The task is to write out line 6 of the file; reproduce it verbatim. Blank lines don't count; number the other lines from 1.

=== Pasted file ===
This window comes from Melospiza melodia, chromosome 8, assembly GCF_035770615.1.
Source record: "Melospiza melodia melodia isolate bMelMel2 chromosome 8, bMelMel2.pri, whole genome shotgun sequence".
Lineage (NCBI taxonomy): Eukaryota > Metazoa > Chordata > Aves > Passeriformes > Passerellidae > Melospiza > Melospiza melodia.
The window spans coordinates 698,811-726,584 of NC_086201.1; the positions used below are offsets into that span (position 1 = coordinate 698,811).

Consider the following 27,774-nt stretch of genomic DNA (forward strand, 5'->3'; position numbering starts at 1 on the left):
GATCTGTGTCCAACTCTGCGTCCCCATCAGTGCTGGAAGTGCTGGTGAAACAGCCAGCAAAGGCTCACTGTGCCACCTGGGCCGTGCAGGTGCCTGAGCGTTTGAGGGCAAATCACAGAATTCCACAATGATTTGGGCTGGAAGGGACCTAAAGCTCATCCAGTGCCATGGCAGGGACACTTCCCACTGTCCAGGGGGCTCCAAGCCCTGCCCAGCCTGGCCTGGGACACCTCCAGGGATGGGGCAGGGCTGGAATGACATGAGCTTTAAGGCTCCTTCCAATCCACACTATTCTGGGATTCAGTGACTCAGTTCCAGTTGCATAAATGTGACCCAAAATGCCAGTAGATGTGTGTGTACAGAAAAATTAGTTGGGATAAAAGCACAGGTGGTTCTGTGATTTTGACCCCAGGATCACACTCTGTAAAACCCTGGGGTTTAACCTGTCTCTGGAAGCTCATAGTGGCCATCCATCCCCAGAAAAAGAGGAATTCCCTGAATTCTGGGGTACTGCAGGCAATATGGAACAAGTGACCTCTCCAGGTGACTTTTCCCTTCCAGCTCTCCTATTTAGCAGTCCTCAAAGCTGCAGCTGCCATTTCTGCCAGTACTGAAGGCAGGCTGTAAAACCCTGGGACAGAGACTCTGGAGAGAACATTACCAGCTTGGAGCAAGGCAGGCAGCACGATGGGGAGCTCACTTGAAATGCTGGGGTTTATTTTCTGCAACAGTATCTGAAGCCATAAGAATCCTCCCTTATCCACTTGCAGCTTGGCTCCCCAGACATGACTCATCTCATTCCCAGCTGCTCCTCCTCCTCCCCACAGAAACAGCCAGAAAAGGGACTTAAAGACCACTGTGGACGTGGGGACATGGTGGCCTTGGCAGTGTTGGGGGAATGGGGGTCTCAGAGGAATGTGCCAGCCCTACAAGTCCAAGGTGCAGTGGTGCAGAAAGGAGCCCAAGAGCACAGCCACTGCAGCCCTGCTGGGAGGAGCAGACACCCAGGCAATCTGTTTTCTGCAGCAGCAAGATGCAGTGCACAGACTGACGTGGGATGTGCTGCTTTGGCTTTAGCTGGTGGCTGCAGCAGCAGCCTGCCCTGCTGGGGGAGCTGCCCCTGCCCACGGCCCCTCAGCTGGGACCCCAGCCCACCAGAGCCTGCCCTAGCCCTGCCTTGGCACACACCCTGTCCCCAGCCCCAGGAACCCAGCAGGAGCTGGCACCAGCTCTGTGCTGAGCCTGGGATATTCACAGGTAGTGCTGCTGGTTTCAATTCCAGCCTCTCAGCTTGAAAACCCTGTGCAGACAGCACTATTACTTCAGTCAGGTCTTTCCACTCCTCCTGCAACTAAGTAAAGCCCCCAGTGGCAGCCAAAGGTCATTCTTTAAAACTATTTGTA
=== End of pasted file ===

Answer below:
GATCTGTGTCCAACTCTGCGTCCCCATCAGTGCTGGAAGTGCTGGTGAAACAGCCAGCAAAGGCTCACTGTGCCACCTGGGCCGTGCAGGTGCCTGAGCGTTTGAGGGCAAATCACAGAATTCCACAATGATTTGGGCTGGAAGGGACCTAAAGCTCATCCAGTGCCATGGCAGGGACACTTCCCACTGTCCAGGGGGCTCCAAGCCCTGCCCAGCCTGGCCTGGGACACCTCCAGGGATGGGGCAGGGCTGGAATGACATGAGCTTTAAGGCTCCTTCCAATCCACACTATTCTGGGATTCAGTGACTCAGTTCCAGTTGCATAAATGTGACCCAAAATGCCAGTAGATGTGTGTGTACAGAAAAATTAGTTGGGATAAAAGCACAGGTGGTTCTGTGATTTTGACCCCAGGATCACACTCTGTAAAACCCTGGGGTTTAACCTGTCTCTGGAAGCTCATAGTGGCCATCCATCCCCAGAAAAAGAGGAATTCCCTGAATTCTGGGGTACTGCAGGCAATATGGAACAAGTGACCTCTCCAGGTGACTTTTCCCTTCCAGCTCTCCTATTTAGCAGTCCTCAAAGCTGCAGCTGCCATTTCTGCCAGTACTGAAGGCAGGCTGTAAAACCCTGGGACAGAGACTCTGGAGAGAACATTACCAGCTTGGAGCAAGGCAGGCAGCACGATGGGGAGCTCACTTGAAATGCTGGGGTTTATTTTCTGCAACAGTATCTGAAGCCATAAGAATCCTCCCTTATCCACTTGCAGCTTGGCTCCCCAGACATGACTCATCTCATTCCCAGCTGCTCCTCCTCCTCCCCACAGAAACAGCCAGAAAAGGGACTTAAAGACCACTGTGGACGTGGGGACATGGTGGCCTTGGCAGTGTTGGGGGAATGGGGGTCTCAGAGGAATGTGCCAGCCCTACAAGTCCAAGGTGCAGTGGTGCAGAAAGGAGCCCAAGAGCACAGCCACTGCAGCCCTGCTGGGAGGAGCAGACACCCAGGCAATCTGTTTTCTGCAGCAGCAAGATGCAGTGCACAGACTGACGTGGGATGTGCTGCTTTGGCTTTAGCTGGTGGCTGCAGCAGCAGCCTGCCCTGCTGGGGGAGCTGCCCCTGCCCACGGCCCCTCAGCTGGGACCCCAGCCCACCAGAGCCTGCCCTAGCCCTGCCTTGGCACACACCCTGTCCCCAGCCCCAGGAACCCAGCAGGAGCTGGCACCAGCTCTGTGCTGAGCCTGGGATATTCACAGGTAGTGCTGCTGGTTTCAATTCCAGCCTCTCAGCTTGAAAACCCTGTGCAGACAGCACTATTACTTCAGTCAGGTCTTTCCACTCCTCCTGCAACTAAGTAAAGCCCCCAGTGGCAGCCAAAGGTCATTCTTTAAAACTATTTGTA